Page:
Home » Yoga for Sciatica – Soothe Sciatic Nerve Pain with the Staff Pose, Locust Pose, Pigeon Pose and More…

Yoga for Sciatica – Soothe Sciatic Nerve Pain with the Staff Pose, Locust Pose, Pigeon Pose and More…

by Melissa Bell
8 minutes read

Can you use yoga for sciatica? The Health Science Journal takes another look at sciatic nerve pain, this time through the lenses of yoga. We’ll learn how to soothe sciatic nerve pain with some classic yoga poses like the pigeon pose, the locust pose, the staff pose and many more.

The history of sciatica is long and painful. Even as early as the 5th century BCE, doctors and sufferers alike have tried a host of imaginative remedies, from leeches and hot coals in Roman times to 20th-century use of creams and injections. The principle causes of sciatic pain have been known for a while now, yet there are still millions who suffer from it. In 2005, the Journal of Neurosurgery: Spine estimated that more than 5% of the adult population in the United States suffers from sciatica, and over a lifetime, an individual has a 40% probability of experiencing it.

The pain associated with sciatica is one of the most intense and unpleasant pains a person can experience. When the pain occurs people have problems standing straight and the situation only gets worse when they decide to sit down.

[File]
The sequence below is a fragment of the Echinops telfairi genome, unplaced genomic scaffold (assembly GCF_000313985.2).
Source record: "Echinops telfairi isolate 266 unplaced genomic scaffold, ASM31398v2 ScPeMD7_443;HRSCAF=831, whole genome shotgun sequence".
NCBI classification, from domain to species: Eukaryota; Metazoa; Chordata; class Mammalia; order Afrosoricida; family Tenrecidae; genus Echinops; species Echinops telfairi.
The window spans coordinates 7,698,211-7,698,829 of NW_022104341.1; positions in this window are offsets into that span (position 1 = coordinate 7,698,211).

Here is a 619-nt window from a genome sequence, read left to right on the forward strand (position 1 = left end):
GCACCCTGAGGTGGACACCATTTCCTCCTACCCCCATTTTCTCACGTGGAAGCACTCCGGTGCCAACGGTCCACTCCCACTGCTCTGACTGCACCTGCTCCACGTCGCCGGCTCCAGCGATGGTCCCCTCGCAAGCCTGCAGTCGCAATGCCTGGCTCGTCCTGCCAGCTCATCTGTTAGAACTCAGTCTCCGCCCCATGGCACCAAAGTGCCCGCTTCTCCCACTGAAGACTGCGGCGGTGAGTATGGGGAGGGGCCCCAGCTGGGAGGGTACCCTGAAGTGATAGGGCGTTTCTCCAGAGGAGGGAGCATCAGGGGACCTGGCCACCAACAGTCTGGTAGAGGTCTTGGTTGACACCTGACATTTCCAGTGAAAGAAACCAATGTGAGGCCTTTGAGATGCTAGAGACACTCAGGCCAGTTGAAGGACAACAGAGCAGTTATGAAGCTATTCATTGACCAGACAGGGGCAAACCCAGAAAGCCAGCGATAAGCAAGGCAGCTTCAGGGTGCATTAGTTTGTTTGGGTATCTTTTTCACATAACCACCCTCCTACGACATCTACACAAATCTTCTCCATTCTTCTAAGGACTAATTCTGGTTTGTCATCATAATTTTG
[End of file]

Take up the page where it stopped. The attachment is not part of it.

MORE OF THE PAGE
Most of the symptoms appear on the right or left side of the lower back and affect the buttocks and legs and in many cases in the feet too. There are some individuals who witness a burning sensation in one of the legs or buttocks while the rest of the areas feel numb. In most cases, the affected leg feels weak and cold.

Numb thighs and buttocks, weakness in one of the legs or lower back area, tingling and/or burning sensation in the feet and legs and having problems to manage bowel and bladder work are some other symptoms associated with sciatica pain.

In addition, some health issues have impact on the state of your sciatica nerve. Some of these conditions include: spinal stenosis, spinal disorders like spondylitis, cracked or damaged disc, disc diseases and lower back trauma. Furthermore, your sciatica condition can be worsened by your lifestyle.

While it is true that some people have more problems with this condition than the other, it is also true that if we don’t treat this condition the situation will get worse over time.

When Does the Pain Occur?

Most commonly the pain starts slowly and then gradually increases. The symptoms are felt more at night or when coughing, sneezing or laughing. Additionally, pain can be felt when during prolonged walks, when standing or sitting for a longer time or staying in a bend forward or backward position for more than a few moments.

In order to treat your sciatic nerve pain, you can choose between a plethora of pharmaceutical medications and conventional therapies. However, experienced physicians also advise people to perform some type of physical activity together with their conventional therapy, like stretching for example.

Yoga as a Sciatica Pain Relief Technique

9 years ago, The Alternative Therapies in Health and Medicine revealed a scientific study in which individuals experiencing moderate to intense back pain who practiced a combination of yoga and standard therapies (using medications) have witnessed a drastic ease in the frequency and intensity of sciatica pain.